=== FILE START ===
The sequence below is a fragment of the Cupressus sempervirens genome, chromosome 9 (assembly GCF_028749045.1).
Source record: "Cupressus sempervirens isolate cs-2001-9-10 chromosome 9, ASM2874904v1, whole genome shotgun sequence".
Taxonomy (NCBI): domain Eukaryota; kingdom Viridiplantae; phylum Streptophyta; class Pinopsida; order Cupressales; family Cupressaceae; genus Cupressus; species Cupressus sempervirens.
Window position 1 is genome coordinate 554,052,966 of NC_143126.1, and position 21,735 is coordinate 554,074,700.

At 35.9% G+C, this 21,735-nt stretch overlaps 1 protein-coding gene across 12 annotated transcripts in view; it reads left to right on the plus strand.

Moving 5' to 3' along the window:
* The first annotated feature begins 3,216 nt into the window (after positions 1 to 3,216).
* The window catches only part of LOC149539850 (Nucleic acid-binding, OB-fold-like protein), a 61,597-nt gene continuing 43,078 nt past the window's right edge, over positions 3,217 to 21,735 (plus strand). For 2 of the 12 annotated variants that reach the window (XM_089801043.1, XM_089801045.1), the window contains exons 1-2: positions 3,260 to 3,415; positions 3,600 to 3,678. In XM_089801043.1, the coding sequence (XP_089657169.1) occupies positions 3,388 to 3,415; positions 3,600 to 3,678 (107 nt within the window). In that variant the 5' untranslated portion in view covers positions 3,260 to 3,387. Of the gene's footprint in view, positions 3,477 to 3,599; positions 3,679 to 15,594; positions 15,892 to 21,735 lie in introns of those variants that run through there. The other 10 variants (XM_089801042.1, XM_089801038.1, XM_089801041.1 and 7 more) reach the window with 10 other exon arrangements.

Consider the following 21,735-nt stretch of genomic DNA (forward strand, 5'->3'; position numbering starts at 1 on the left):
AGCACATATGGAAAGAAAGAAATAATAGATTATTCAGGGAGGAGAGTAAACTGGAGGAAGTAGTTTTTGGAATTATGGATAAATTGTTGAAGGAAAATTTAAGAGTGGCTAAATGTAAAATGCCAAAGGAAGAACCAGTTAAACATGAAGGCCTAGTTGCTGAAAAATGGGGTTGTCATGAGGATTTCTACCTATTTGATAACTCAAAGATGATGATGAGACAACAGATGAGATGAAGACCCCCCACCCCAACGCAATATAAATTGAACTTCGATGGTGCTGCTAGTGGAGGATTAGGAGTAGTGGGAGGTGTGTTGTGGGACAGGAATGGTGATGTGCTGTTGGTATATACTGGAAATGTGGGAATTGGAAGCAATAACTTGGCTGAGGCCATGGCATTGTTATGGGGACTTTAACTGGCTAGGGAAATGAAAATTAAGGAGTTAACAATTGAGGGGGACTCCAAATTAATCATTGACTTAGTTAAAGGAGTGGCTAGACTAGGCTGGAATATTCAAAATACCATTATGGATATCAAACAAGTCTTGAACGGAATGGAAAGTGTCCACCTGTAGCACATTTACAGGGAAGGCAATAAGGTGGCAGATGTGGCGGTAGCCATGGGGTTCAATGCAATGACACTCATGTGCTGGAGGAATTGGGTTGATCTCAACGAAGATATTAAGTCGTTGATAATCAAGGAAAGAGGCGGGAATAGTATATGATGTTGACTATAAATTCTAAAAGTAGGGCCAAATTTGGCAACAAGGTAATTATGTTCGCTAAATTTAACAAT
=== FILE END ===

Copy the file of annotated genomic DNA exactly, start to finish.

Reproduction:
The sequence below is a fragment of the Cupressus sempervirens genome, chromosome 9 (assembly GCF_028749045.1).
Source record: "Cupressus sempervirens isolate cs-2001-9-10 chromosome 9, ASM2874904v1, whole genome shotgun sequence".
Taxonomy (NCBI): domain Eukaryota; kingdom Viridiplantae; phylum Streptophyta; class Pinopsida; order Cupressales; family Cupressaceae; genus Cupressus; species Cupressus sempervirens.
Window position 1 is genome coordinate 554,052,966 of NC_143126.1, and position 21,735 is coordinate 554,074,700.

At 35.9% G+C, this 21,735-nt stretch overlaps 1 protein-coding gene across 12 annotated transcripts in view; it reads left to right on the plus strand.

Moving 5' to 3' along the window:
* The first annotated feature begins 3,216 nt into the window (after positions 1 to 3,216).
* The window catches only part of LOC149539850 (Nucleic acid-binding, OB-fold-like protein), a 61,597-nt gene continuing 43,078 nt past the window's right edge, over positions 3,217 to 21,735 (plus strand). For 2 of the 12 annotated variants that reach the window (XM_089801043.1, XM_089801045.1), the window contains exons 1-2: positions 3,260 to 3,415; positions 3,600 to 3,678. In XM_089801043.1, the coding sequence (XP_089657169.1) occupies positions 3,388 to 3,415; positions 3,600 to 3,678 (107 nt within the window). In that variant the 5' untranslated portion in view covers positions 3,260 to 3,387. Of the gene's footprint in view, positions 3,477 to 3,599; positions 3,679 to 15,594; positions 15,892 to 21,735 lie in introns of those variants that run through there. The other 10 variants (XM_089801042.1, XM_089801038.1, XM_089801041.1 and 7 more) reach the window with 10 other exon arrangements.

Consider the following 21,735-nt stretch of genomic DNA (forward strand, 5'->3'; position numbering starts at 1 on the left):
AGCACATATGGAAAGAAAGAAATAATAGATTATTCAGGGAGGAGAGTAAACTGGAGGAAGTAGTTTTTGGAATTATGGATAAATTGTTGAAGGAAAATTTAAGAGTGGCTAAATGTAAAATGCCAAAGGAAGAACCAGTTAAACATGAAGGCCTAGTTGCTGAAAAATGGGGTTGTCATGAGGATTTCTACCTATTTGATAACTCAAAGATGATGATGAGACAACAGATGAGATGAAGACCCCCCACCCCAACGCAATATAAATTGAACTTCGATGGTGCTGCTAGTGGAGGATTAGGAGTAGTGGGAGGTGTGTTGTGGGACAGGAATGGTGATGTGCTGTTGGTATATACTGGAAATGTGGGAATTGGAAGCAATAACTTGGCTGAGGCCATGGCATTGTTATGGGGACTTTAACTGGCTAGGGAAATGAAAATTAAGGAGTTAACAATTGAGGGGGACTCCAAATTAATCATTGACTTAGTTAAAGGAGTGGCTAGACTAGGCTGGAATATTCAAAATACCATTATGGATATCAAACAAGTCTTGAACGGAATGGAAAGTGTCCACCTGTAGCACATTTACAGGGAAGGCAATAAGGTGGCAGATGTGGCGGTAGCCATGGGGTTCAATGCAATGACACTCATGTGCTGGAGGAATTGGGTTGATCTCAACGAAGATATTAAGTCGTTGATAATCAAGGAAAGAGGCGGGAATAGTATATGATGTTGACTATAAATTCTAAAAGTAGGGCCAAATTTGGCAACAAGGTAATTATGTTCGCTAAATTTAACAAT